Also, the proposal allocates billions to research, develop and invest in emerging technologies such as carbon capture, biofuels, and offshore wind energy, and vehicle electrification to reduce emissions and make the US more competitive within the renewable energy sector. The focus on electric vehicles and ensuring that US companies are competitive in this market in the 21st century is a key component of the plan. The Biden administration hopes to give the American auto sector an advantage by investing in battery creation, charging infrastructure, and incentivizing the transition of major fleets used in public transport or mail distribution to electric options. The plan does not ignore the real barriers to the uptake of electric vehicles in the United States, one being the lack of charging stations. The plan would address this issue by establishing “grant and incentive programs for state and local governments and the private sector to build a national network of 500,000 EV chargers by 2030”.
Three, ensuring access to adequate housing and clean water
In response to water crises, such as the one that occurred in Flint, Michigan, the American Jobs Plan would make much-needed investments into pipes and waterways that connect US households to drinking water. Studies have shown that more than half a million children in the US have elevated lead levels in their bloodstream. President Biden’s plan would replace 100 percent of lead piping, decreasing the adverse health outcomes caused by this aging infrastructure. Lead, even at low levels, has been shown to be harmful to health and in particular to children, causing, per the Environmental Protection Agency, “damage to the central and peripheral nervous system, learning disabilities, shorter stature, impaired hearing, and impaired formation and function of blood cells.”
As for investments in public housing, the White House stated that at least 40 billion dollars should be invested “to improve the infrastructure of the public housing system in America. This funding will address critical life-safety concerns, mitigate imminent hazards to residents, and undertake energy efficiency measures which will significantly reduce ongoing operating expenses.”
Some Democrats, including many who represent New York City have stated that their city alone could use 40 billion dollars and Representative Ritchie Torres (NY-15) has recommended that the figure be pushed to 70 million.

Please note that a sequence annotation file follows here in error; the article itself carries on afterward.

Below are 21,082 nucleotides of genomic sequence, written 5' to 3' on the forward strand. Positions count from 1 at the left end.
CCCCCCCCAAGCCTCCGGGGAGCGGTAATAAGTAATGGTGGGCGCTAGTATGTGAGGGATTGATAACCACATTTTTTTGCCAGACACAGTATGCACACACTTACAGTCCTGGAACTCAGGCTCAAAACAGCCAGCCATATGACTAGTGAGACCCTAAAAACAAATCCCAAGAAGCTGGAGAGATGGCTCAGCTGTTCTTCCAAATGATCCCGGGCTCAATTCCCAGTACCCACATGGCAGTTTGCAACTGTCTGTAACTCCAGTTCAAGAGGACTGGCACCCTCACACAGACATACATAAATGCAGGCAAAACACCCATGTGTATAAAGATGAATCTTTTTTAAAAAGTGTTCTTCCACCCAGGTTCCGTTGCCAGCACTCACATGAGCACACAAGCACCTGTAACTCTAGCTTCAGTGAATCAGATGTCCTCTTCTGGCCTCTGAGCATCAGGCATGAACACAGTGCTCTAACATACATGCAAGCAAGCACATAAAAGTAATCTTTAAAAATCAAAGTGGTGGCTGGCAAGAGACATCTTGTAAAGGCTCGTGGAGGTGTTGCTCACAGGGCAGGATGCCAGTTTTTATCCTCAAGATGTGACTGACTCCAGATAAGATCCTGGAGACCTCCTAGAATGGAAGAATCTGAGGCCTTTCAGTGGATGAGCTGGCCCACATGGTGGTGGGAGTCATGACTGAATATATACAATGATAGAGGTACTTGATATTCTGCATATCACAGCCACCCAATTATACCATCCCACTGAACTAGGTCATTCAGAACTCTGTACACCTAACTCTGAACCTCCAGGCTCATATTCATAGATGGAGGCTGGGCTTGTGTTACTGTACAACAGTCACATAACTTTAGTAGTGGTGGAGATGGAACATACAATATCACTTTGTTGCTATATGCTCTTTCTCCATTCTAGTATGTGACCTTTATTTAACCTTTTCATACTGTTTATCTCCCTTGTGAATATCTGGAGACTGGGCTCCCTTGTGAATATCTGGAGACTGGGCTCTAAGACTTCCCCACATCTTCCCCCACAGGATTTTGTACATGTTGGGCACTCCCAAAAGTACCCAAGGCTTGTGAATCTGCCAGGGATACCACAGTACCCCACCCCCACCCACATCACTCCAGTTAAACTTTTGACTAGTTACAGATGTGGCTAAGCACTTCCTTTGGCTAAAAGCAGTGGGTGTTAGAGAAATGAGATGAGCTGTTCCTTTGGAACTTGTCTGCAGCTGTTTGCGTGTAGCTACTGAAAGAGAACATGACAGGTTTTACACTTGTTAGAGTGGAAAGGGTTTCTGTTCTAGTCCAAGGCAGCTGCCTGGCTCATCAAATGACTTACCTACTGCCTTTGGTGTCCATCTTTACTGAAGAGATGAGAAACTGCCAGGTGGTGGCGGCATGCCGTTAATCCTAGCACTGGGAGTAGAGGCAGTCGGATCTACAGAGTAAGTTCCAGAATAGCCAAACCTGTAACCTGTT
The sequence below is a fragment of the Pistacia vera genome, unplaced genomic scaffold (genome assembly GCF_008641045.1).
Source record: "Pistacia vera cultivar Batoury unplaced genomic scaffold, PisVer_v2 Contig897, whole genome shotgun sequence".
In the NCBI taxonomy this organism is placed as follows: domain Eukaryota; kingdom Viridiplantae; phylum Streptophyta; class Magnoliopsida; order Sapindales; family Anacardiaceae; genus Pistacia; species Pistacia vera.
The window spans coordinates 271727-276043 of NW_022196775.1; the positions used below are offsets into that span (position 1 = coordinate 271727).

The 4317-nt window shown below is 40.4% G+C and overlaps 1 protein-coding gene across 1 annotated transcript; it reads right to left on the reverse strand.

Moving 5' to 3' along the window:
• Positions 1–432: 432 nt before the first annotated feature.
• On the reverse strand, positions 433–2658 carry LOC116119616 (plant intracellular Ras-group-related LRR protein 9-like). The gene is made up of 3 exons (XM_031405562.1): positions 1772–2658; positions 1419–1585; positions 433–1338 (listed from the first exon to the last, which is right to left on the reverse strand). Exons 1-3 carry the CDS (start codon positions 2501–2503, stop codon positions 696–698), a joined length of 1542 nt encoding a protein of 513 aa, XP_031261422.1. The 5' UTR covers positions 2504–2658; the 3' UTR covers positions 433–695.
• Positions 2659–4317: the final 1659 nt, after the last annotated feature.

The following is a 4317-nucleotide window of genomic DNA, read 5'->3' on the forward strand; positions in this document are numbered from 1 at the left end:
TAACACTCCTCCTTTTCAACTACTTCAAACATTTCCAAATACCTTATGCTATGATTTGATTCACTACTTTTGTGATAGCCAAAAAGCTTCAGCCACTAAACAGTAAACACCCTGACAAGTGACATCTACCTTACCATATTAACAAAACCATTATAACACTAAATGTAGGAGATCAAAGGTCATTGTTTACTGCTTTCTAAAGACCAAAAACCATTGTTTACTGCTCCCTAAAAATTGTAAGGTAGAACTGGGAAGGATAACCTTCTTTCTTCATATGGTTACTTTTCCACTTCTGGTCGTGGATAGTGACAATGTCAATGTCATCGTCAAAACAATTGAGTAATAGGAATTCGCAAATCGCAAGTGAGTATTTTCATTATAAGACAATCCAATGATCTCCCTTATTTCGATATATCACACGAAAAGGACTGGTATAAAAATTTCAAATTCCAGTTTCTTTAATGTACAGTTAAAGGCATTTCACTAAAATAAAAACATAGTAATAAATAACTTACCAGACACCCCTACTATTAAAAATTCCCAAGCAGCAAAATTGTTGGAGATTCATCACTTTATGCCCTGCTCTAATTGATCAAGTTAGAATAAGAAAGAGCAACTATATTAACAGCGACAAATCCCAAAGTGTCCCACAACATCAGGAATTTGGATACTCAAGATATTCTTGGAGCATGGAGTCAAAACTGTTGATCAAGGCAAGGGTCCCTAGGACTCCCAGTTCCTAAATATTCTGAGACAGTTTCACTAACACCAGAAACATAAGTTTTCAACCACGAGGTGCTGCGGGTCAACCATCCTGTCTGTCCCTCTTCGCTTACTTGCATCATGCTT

Republicans, however, have a different vision for decreasing poverty and homelessness in the United States. In an interview with Politico Senator Pat Toomey of Pennsylvania made his position clear, saying that “When it comes to housing in America, government is the problem, not the solution.”
Lastly, writing the wrongs of past policy
One of the overarching messages that can be found throughout the proposal is the idea of supporting minorities and communities who were left out of previous legislation. When the highway system was developed in the United States, many poor communities were sacrificed and spliced. To avoid this sort of issue being repeated, the proposal suggests that 20 billion dollars be allocated “for a new program that will reconnect neighborhoods cut off by historic investments and ensure new projects increase opportunity, advance racial equity and environmental justice, and promote affordable access”.
The White House argues that the conditions of those who work within the care economy are unacceptable and highlighted that “Caregivers – who are disproportionally women of color – have been underpaid and undervalued for far too long. Wages for essential home care workers are approximately $12 per hour, putting them among the lowest-paid workers in our economy. In fact, one in six workers in this sector live in poverty.” Protections for workers in this sector have been left out of other labor reform efforts and to help put these workers and those who depend on their care, President Biden hopes to allocate 400 billion dollars for programs to improve the wages and working conditions for those who provide care to those who are ill, children, elderly, or disabled.
What's next for Biden's infrastructure plan
While the fate of this ambitious proposal is uncertain, the meetings and comments made by Republicans early this week show that it will be an uphill climb for President Biden and Washington Democrats to find support from across the aisle. However, with Democrats at the helm in both houses of congress, a critical task will also be negotiating within the party to see what elements the final bill contains.
As to timing, Biden has asked for “significant progress” by Memorial Day (31 May). House Speaker Nancy Pelosi has set out a timeline with the aim of getting something passed by July 4. Whether that is just too ambitious remains to be seen, but it is clear this is one of the Biden administration’s major priorities.